There are few things in this world with the capacity to bring you unabashed joy, but Cale Atkinson’s Simon and Chester Super Detectives! is one of those things. Laugh out loud on every page, Atkinson is a master of both the comics form and comedic timing. A comic has not enchanted me so much since Bill Watterson’s Calvin and Hobbes. Simon and Chester blends rainy-day antics with a self-assured ghost and plenty of parody in what can only be described as an adorable mystery romp. The simple rounded linework, bright colors, and ben day dot texturing make this work instantly appealing from the moment you pick up the text. The introduction of the cranky, mystery-writing, ghost, Simon, and the exasperated, adventure-seeking Chester, perfectly sets the tone for the amusing buddy-cop parody that follows.
Every aspect of the character design, setting, and visual narrative adds to the reader’s engagement with Atkinson’s storyworld. Simon and Chester’s simple design shows Atkinson’s skill and service to the story – there is not a superfluous line making up these characters. The characters’ simplistic design demonstrates Atkinson’s visual narrative mastery. Atkinson’s visual style allows him to manipulate each character’s expression to maximum comedic effect, crafting emotions that are somehow both exaggerated and precise. Through Simon and Chester’s facial expressions, Atkinson transports the reader into the unbearably keen and ever-changing emotional landscape of childhood: boredom, scandal, fury, joy, triumph, surprise, and confusion change from one moment to the next. Half the fun of the text is watching Simon and Chester’s expressions dramatically alter between panels.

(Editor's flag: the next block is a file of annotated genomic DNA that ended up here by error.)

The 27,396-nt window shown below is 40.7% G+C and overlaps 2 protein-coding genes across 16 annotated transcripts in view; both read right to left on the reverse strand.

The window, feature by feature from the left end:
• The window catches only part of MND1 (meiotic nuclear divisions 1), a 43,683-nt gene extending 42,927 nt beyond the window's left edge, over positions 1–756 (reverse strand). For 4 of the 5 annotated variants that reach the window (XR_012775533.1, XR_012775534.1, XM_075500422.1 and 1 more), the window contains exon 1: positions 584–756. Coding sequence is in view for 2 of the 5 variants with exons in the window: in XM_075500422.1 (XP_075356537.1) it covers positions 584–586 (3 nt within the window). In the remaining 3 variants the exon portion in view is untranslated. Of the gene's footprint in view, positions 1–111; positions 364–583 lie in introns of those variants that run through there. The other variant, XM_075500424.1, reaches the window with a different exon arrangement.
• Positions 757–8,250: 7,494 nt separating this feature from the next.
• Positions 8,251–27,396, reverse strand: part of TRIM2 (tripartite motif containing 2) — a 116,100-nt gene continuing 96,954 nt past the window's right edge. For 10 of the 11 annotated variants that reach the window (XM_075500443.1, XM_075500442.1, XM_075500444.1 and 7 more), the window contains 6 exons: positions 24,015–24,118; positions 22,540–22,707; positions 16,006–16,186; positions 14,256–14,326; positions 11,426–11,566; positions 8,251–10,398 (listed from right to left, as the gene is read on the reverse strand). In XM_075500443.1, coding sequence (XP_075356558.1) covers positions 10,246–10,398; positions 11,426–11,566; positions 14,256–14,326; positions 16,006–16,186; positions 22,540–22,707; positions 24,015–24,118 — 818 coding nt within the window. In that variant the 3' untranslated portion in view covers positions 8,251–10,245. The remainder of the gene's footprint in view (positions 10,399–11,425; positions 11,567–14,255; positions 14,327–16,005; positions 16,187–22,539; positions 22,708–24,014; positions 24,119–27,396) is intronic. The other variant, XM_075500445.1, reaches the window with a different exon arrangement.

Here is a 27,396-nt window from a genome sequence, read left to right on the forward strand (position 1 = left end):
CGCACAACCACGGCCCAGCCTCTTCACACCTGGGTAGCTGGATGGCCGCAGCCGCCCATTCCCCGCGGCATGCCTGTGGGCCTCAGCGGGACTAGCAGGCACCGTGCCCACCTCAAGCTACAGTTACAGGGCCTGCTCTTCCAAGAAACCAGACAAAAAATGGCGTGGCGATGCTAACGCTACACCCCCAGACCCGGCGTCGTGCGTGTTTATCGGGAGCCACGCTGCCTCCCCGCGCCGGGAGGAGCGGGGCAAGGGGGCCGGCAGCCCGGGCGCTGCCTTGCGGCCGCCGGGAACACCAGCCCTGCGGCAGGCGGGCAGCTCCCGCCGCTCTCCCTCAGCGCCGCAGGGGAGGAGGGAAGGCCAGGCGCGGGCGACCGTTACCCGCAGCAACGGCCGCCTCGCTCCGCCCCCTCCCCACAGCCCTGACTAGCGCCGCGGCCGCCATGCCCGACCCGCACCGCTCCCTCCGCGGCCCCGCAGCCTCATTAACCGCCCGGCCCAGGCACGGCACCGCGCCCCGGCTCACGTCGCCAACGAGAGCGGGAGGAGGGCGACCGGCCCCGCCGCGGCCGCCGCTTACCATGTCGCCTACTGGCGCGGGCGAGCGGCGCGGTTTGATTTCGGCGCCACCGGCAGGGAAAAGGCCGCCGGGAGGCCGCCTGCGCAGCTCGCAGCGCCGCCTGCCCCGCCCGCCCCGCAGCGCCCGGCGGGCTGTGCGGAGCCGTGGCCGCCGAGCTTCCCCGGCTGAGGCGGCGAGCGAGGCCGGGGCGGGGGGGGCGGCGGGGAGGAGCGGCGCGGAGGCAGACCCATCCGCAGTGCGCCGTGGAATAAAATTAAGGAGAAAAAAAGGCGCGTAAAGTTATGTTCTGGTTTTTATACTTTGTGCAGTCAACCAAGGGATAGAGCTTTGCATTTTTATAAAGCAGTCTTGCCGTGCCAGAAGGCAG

The setting keenly reflects the eternal power and allure that blanket forts have for all children – young and old. Makeshift furniture, objects, and clothing – a trunk, a clock, a mousetrap, an old hat – transform into a classic film noir detective’s office and uniform through Simon and Chester’s imagination and Atkinson’s deft artistry. So too are Simon and Chester transformed through this process, from a child and his ghost friend to Sherlock Holmesian Super Detectives ready to solve even the most mystifying of mysteries – the sudden and inexplicable appearance of a pudgy pug.
The character design and story setting would not be half so successful if not for Atkinson’s command of the comics medium. Most enchanting is Atkinson’s use of first person-perspective, which adopts Simon’s or Chester’s perspective at key moments to hilarious effect. Delightful costume montages, film noir page reveals, slick movie poster panel inserts, and double page spreads that allow the reader to follow Simon and Chester around the room in search of clues. These visual techniques work together to immerse the reader in Simon and Chester’s endearing and imaginative world. Just when you think that the story could not possibly surprise you with another zig, Atkinson’s storytelling zags once more, bringing the reader perpetual delight until the very last page.
At a time when each day feels like an endless parade of couped-up rainy days, Atkinson, with the help of Simon and Chester, brings the reader a surge of unexpected joy. Atkinson’s greatest talent may lie in transforming the reader’s perspective from the mundane into the magical.